People have been building replicas of this stuff for centuries. It can bring the community together, and hey, the specs are in Bible, so why not?
The Tabernacle is God's pad, where he'll "dwell among" the Israelites (25:8). Apparently he's pretty picky when it comes to living situations, so he gives his people some pretty detailed specs on how to get the thing up and ready. This is going to be one nice tent:
- Like the Ark, the Tabernacle uses acacia wood and gold.
- It has fine curtains that depict the cherubim, goat-hair curtains, and silver bases.
- The screen curtains are made of "blue, and purple, and scarlet, and fine twined linen, wrought with needlework" (26:36).
Just like with the Ark, these are urban instructions: you don't think about building nice tents during a stroll in the desert—you think about surviving. Only once you're out of the desert do you have the luxury of thinking about fine twined linen.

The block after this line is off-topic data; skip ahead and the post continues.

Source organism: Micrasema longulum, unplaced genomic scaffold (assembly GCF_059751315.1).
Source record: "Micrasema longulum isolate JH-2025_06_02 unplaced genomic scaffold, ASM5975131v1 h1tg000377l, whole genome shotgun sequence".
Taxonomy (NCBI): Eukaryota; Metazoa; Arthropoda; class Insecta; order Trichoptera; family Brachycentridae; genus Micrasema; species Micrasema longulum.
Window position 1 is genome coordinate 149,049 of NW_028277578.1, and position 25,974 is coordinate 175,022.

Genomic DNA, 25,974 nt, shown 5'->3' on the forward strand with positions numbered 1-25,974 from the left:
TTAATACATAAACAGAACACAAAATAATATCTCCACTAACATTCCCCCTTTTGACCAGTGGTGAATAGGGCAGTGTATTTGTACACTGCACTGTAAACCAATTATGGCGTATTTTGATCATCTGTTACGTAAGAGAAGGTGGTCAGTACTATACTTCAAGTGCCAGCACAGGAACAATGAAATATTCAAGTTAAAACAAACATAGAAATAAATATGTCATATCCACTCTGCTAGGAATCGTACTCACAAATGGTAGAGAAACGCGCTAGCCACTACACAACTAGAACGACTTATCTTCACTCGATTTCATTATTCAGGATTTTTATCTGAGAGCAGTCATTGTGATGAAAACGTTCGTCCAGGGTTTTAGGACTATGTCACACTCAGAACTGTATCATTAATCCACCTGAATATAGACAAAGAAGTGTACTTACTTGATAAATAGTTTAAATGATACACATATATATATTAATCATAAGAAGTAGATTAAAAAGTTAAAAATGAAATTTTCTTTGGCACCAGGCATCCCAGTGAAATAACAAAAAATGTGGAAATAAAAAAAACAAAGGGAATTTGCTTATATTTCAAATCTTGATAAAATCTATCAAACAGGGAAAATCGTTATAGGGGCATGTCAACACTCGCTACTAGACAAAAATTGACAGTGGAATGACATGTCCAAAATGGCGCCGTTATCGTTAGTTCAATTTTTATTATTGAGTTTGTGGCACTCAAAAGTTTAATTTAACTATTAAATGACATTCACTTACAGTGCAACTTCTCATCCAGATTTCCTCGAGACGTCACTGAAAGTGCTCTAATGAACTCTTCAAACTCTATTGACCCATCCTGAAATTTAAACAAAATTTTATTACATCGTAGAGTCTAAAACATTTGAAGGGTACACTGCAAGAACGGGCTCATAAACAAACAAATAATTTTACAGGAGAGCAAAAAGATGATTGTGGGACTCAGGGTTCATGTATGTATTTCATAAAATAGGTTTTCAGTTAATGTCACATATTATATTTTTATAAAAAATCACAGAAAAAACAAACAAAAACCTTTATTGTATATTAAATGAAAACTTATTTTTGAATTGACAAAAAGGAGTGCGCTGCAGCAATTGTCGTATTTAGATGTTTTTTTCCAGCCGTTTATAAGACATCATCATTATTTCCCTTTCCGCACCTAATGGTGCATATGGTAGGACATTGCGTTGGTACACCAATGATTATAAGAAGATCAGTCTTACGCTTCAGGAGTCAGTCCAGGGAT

But if you're going to connect your image of God to something physical, then that something has to be magnificent. Ever wondered why the Vatican is a huge complex filled with art and gold? Same idea here.
Cubits, Cubits, Cubits
Cubits are the main unit of measurement for all this ancient stuff. Traditionally, it's measured as about the length of your forearm—20 inches or so (source). They didn't exactly have a meter stick handy, so why not use what you've got?